The state expects to see a lag in Johnson & Johnson vaccine next week as manufacturing ramps up. But the quantity of the one-shot vaccine should be steady by the end of March or early April.

That expectation is allowing North Carolina to plan for those in Group 4 with underlying medical conditions to start making vaccination appointments on March 24th.

State officials clarified at today’s press conference this group includes those with intellectual and developmental disabilities including Down Syndrome, and neurologic conditions, such as dementia.

Learn more about Group 4.

Next week on March 10, a mass-vaccination center will open in Greensboro. This site will operate seven days a week for eight weeks with a capacity to provide up to 3,000 vaccinations per day.

State officials are stressing the need for frontline workers to make time to make an appointment and get vaccinated.  On Tuesday they rolled out a new public service announcement featuring some of those workers:

As an elected official, Governor Cooper will be able to get vaccinated in the group opening up on Wednesday. He dismissed the idea of shopping for a vaccine with a higher efficacy.

“I’m happy to get any vaccine right now,” said the governor.”The great thing about all 3 of the vaccines that are out there is that all of them are very effective in preventing serious illness and death.”

Dr. Cohen said she would receive the newly approved Johnson & Johnson vaccine later this week.

“These are safe and effective vaccines, I’m glad to be a frontline essential worker, and have access to these vaccines. I encourage everyone when it is their spot in line to get their shot.”

To date, more than 2.5 million doses of vaccine have been administered in our state, with 855,681 people receiving both doses of the vaccine.

COVID-19 pandemic continues to devastate the incomes of low-wage workers

For many well-off North Carolinians, however, the recession ended long ago

Almost a year on after the arrival of COVID-19, hundreds of thousands of our state’s worst-paid workers still can’t find a job even as the recession is effectively over for some of the high-wage industries in North Carolina.

Anyone who’s been paying any attention knows COVID-19 is creating outsized suffering for low-wage workers, women, and people of color, but the magnitude of the economic disconnect is still often under-appreciated. In two short months from February to April of last year, nearly 270,000 leisure and hospitality jobs (roughly half of the positions in North Carolina) vanished. Most of the people who were put out of work had been getting paid meager wages and had little financial cushion to fall back on. A long history of occupational segregation and barriers to lucrative careers also meant women and people of color were particularly likely to have their livelihoods disappear.

On the other end of the wage scale, North Carolinians working in finance, business services, technology, and other white collar positions saw their daily lives upended, but many were able to shift to working remotely and most kept pulling down good paychecks. Even at the worst of the recession, 9 out of every 10 professional and business services workers were still on the job, and only 3% of people in finance were out of work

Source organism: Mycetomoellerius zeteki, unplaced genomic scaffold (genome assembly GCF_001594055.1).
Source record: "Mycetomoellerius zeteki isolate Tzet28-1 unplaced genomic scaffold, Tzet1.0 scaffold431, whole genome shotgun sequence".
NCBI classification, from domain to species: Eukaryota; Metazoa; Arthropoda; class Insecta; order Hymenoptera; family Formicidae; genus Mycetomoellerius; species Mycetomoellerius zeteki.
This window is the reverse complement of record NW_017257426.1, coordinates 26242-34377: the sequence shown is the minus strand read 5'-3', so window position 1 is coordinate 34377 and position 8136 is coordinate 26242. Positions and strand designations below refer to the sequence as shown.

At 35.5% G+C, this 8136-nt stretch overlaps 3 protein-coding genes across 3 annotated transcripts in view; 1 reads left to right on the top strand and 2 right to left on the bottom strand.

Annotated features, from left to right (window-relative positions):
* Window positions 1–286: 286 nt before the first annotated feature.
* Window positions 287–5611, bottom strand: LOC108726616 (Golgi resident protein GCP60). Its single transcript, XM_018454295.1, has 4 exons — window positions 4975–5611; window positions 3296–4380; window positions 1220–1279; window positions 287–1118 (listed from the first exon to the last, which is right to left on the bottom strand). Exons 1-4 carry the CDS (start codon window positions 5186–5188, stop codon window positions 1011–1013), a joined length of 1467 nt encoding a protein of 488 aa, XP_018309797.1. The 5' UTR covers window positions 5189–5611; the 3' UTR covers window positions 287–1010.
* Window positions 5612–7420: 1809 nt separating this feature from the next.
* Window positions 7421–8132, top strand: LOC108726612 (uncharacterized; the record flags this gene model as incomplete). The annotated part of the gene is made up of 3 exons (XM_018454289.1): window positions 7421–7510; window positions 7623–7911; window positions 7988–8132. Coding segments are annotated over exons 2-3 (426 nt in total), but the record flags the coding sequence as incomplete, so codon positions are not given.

As different as the immediate impacts were, the divide is in many ways even more dramatic today. The recession was effectively over for the best paid North Carolinians by the later part of 2020, but our worst-paid workers are still stuck in a devastating economic hole. By the end of last year, all of the jobs lost to COVID-19 in Professional and Business Services had been recovered while one-fifth of the pre-pandemic jobs (117,500) in leisure and hospitality are still missing.

Patrick McHugh is the Research Manager for the N.C. Budget & Tax Center.

Ten years’ worth of NC traffic stop data reveal racial disparities in searches

North Carolina law enforcement officers searched Black drivers and/or their vehicles almost twice as often as their white counterparts, and at a much higher rate than drivers of other races, according to a report released by the North Carolina Criminal Justice Analysis Center on Monday. The Center within the Governor’s Crime Commission is charged with compiling and analyzing criminal justice data.

Police searched Black drivers/vehicles 45 of every 1,000 stops, compared with 23 of 1,000 stops for white drivers/vehicles.  Law enforcement searched drivers/vehicles of other races 14 of 1,000 stops.

Traffic stop data for 2009-2019 show that while the rate of searches of Hispanic drivers/vehicles has declined, Black drivers’ search rate has remained high.

Despite a consistent drop of overall traffic stops statewide in the past 10 years, the number of searches performed during these stops increased: 38,000 in 2019, compared with  31,856 in 2016, the report stated. The largest number of stops occurred in 2010, with 44,462.

On average, 3% of traffic stops resulted in a search during the same time period.

Speeding, which accounted for 42% of the times a driver was pulled over, rarely resulted in searches (1% of the time). But an individual who was believed to be driving while impaired was much more likely to be stopped and frisked, according to the data.

However, illegally-possessed drugs, alcohol, money, weapons and other items were found more often, from just over 10% of the searches in 2009 to over 30% in 2019. The report identified no racial difference in contraband discovery rate.

The data also show a transition to fewer searches with consent. Twelve years ago, the most common search was a consent search, where passengers and drivers agreed to have their belongings inspected by law enforcement officers.

In 2019, the rate of consent searches, which used to account for half of all searches declined sharply to 22%, overtaken by probable cause searches, in which law enforcement officers suspected a committed crime and searched without consent. This category of searches dominates all types of searches at 63%, up from 17% in 2009 when it was the least common.

Only less than 0.1% (1,224) of the searches undertaken in 2019 encountered resistance. Law enforcement reported using force against the driver or a passenger 596 times.

The new report follows up on two previous issues examining the demographics of and reasons for traffic stops from 2009 to 2019.